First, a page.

What to Know
- New Jersey Gov. Phil Murphy has extended the public health emergency declaration stemming from the coronavirus outbreak for another month.
- The declaration allows the Democrat to invoke emergency powers, like ordering businesses to close.
- He also announced about 1,500 new positive cases putting the total at about 132,000 along with 308 new deaths, bringing the death toll to 8,549.
The daily number of new COVID-19 cases in the hard-hit Garden State is appearing to decline but deaths continue to mount. Gov. Phil Murphy is extending the Garden State's public health emergency as his administration continues to wield executive powers for battling the deadly virus.
Murphy on Wednesday signed Executive Order 138 which extends the public health emergency for 30 more days.
The action allows Murphy and the executive branch under the Emergency Health Powers Act to take actions aimed at slowing the spread of the deadly virus. It allows Murphy's administration to easily buy supplies, coordinate statewide responses and order shutdowns or quarantines.
"To be clear this does not mean we’re seeing anything in the data which would pause our path forward," Murphy said. "These declarations, unless extended, expire after 30 days. We’re still in a public health emergency."
Murphy had last extended his original order on April 7 and had to extend it to keep the powers in place. The order now goes into June.
On Wednesday, the Democrat said the order won't stop the state on its six-part road to recovery that he revealed last month.
Murphy continued to urge people to covering their faces when they must go out and to practice social distancing.
"Remember, in the absence of a vaccine, or even proven therapeutics for COVID-19, our only cure is social distancing," Murphy said.
New Coronavirus Cases, Deaths and Hospitalizations
As of late Tuesday night, more than 5,200 COVID-19 patients remained hospitalized in New Jersey - down by thousands of hospitalizations in just a matter of weeks.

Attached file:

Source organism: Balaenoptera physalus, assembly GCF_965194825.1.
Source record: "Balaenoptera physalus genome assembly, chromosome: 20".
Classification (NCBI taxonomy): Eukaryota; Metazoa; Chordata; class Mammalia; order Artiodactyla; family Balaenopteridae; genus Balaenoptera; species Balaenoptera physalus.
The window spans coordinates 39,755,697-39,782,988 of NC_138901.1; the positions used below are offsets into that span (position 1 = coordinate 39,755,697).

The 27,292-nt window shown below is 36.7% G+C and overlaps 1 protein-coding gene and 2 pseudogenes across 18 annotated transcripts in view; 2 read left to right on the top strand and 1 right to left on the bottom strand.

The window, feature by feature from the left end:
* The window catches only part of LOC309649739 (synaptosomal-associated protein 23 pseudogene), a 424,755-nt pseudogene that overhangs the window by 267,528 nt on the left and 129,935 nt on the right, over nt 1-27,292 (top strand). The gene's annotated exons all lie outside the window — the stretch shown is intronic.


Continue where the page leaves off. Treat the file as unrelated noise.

"While these numbers are pointing us in the right direction, they still mean that thousands of our fellow New Jerseyans are still in the hospital battling COVID-19," Murphy said. "This is why I needed to extend the public health emergency."
As of Wednesday, at least 8,549 people had died, with more than 300 new deaths reported Wednesday, and nearly 132,000 people had contracted COVID-19. Only New York has had more COVID-19 deaths and confirmed cases.
Murphy noted that new cases each day are continuing to decline as the state continues to push for even more testing. The percent positivity has dipped below 39% as more people take the COVID-19 test but don't est positive for the virus.
Salem and Cumberland counties are seeing cases double quicker than any other counties in the state, but the sparsely populated southern counties have still only had hundreds of total cases compared to tens of thousands cases in some northern counties.
Experts to Probe Hard-Hit Nursing Homes
New Jersey is hiring two experts in long-term care to help the state tackle the outbreak in nursing homes, Murphy also announced Wednesday.
Cindy Mann, a former deputy administrator of the Centers for Medicare and Medicaid services in the Obama administration, and Carol Raphael, former CEO of the Visiting Nurse Service of New York, will help support the Health Department, Murphy said.
They’ll produce a review of staff and residents at state facilities and recommend what to do in the long term, as well as how to change the state’s system.
New Jersey's nursing homes have been hit hard by the virus, with all the state's roughly hundreds of facilities having at least one positive case, according to Health Commissioner Judy Persichilli.
There are about 23,000 positive cases at facilities across the state, with about 4,300 fatalities, or about half of the statewide total.
Jersey Shore Beach Access
Plans are being scrapped to limit crowds by allowing only locals at a popular, municipally owned Jersey Shore beach when it reopens.
Murphy said last week that such a move at Point Pleasant Beach would be illegal. But a new policy devised by the community aims to accomplish the same thing by different means.
Instead of allowing only borough residents onto the Maryland Avenue beach once it reopens, the town plans to restrict parking near the beach, issuing permits to residents to allow them to park there.
The move incorporates Murphy’s own advice; this week the governor touted what he called the success of limiting attendance at state parks over the weekend by restricting parking to 50% of normal capacity.
Murphy suggested that local governments might use parking restrictions to help hold crowds down when beaches reopen.
The new policy takes effect May 15.
For most people, the virus causes mild or moderate symptoms that clear up within weeks. Older adults and people with existing health problems are at higher risk of more severe illness or death.